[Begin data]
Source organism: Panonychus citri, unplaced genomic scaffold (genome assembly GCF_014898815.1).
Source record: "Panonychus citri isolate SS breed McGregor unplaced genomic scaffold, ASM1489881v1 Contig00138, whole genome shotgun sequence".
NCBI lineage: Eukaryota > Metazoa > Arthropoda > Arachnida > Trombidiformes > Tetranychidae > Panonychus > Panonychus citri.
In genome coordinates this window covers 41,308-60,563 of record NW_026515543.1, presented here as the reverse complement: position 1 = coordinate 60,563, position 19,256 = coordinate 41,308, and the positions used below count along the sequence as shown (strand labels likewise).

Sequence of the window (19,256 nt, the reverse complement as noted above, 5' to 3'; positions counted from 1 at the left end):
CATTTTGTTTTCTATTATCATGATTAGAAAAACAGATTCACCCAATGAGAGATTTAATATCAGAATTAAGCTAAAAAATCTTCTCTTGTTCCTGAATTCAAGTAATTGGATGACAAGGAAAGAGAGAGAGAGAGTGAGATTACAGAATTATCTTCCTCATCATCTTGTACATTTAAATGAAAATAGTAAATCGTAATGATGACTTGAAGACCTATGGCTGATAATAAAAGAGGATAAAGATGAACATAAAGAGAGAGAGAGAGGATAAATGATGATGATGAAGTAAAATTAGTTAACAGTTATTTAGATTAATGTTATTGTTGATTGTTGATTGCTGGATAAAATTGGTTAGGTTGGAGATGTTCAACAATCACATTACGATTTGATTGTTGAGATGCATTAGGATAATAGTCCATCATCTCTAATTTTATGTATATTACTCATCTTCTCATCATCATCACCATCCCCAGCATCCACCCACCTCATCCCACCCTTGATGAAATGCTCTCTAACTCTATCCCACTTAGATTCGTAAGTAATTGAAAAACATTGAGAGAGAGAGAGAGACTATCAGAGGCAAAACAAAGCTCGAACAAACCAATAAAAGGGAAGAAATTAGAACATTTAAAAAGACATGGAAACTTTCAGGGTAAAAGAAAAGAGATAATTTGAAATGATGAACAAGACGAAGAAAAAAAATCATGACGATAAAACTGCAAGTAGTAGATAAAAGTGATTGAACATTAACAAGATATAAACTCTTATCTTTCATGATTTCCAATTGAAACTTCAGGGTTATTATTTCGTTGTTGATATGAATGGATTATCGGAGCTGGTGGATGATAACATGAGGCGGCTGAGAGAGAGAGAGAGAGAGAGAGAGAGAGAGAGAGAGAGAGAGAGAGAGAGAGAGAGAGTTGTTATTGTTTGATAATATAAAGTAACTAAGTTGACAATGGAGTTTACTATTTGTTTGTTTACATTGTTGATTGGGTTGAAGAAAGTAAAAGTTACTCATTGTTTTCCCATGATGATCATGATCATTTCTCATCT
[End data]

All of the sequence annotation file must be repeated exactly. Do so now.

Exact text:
Source organism: Panonychus citri, unplaced genomic scaffold (genome assembly GCF_014898815.1).
Source record: "Panonychus citri isolate SS breed McGregor unplaced genomic scaffold, ASM1489881v1 Contig00138, whole genome shotgun sequence".
NCBI lineage: Eukaryota > Metazoa > Arthropoda > Arachnida > Trombidiformes > Tetranychidae > Panonychus > Panonychus citri.
In genome coordinates this window covers 41,308-60,563 of record NW_026515543.1, presented here as the reverse complement: position 1 = coordinate 60,563, position 19,256 = coordinate 41,308, and the positions used below count along the sequence as shown (strand labels likewise).

Sequence of the window (19,256 nt, the reverse complement as noted above, 5' to 3'; positions counted from 1 at the left end):
CATTTTGTTTTCTATTATCATGATTAGAAAAACAGATTCACCCAATGAGAGATTTAATATCAGAATTAAGCTAAAAAATCTTCTCTTGTTCCTGAATTCAAGTAATTGGATGACAAGGAAAGAGAGAGAGAGAGTGAGATTACAGAATTATCTTCCTCATCATCTTGTACATTTAAATGAAAATAGTAAATCGTAATGATGACTTGAAGACCTATGGCTGATAATAAAAGAGGATAAAGATGAACATAAAGAGAGAGAGAGAGGATAAATGATGATGATGAAGTAAAATTAGTTAACAGTTATTTAGATTAATGTTATTGTTGATTGTTGATTGCTGGATAAAATTGGTTAGGTTGGAGATGTTCAACAATCACATTACGATTTGATTGTTGAGATGCATTAGGATAATAGTCCATCATCTCTAATTTTATGTATATTACTCATCTTCTCATCATCATCACCATCCCCAGCATCCACCCACCTCATCCCACCCTTGATGAAATGCTCTCTAACTCTATCCCACTTAGATTCGTAAGTAATTGAAAAACATTGAGAGAGAGAGAGAGACTATCAGAGGCAAAACAAAGCTCGAACAAACCAATAAAAGGGAAGAAATTAGAACATTTAAAAAGACATGGAAACTTTCAGGGTAAAAGAAAAGAGATAATTTGAAATGATGAACAAGACGAAGAAAAAAAATCATGACGATAAAACTGCAAGTAGTAGATAAAAGTGATTGAACATTAACAAGATATAAACTCTTATCTTTCATGATTTCCAATTGAAACTTCAGGGTTATTATTTCGTTGTTGATATGAATGGATTATCGGAGCTGGTGGATGATAACATGAGGCGGCTGAGAGAGAGAGAGAGAGAGAGAGAGAGAGAGAGAGAGAGAGAGAGAGAGAGAGAGAGAGTTGTTATTGTTTGATAATATAAAGTAACTAAGTTGACAATGGAGTTTACTATTTGTTTGTTTACATTGTTGATTGGGTTGAAGAAAGTAAAAGTTACTCATTGTTTTCCCATGATGATCATGATCATTTCTCATCT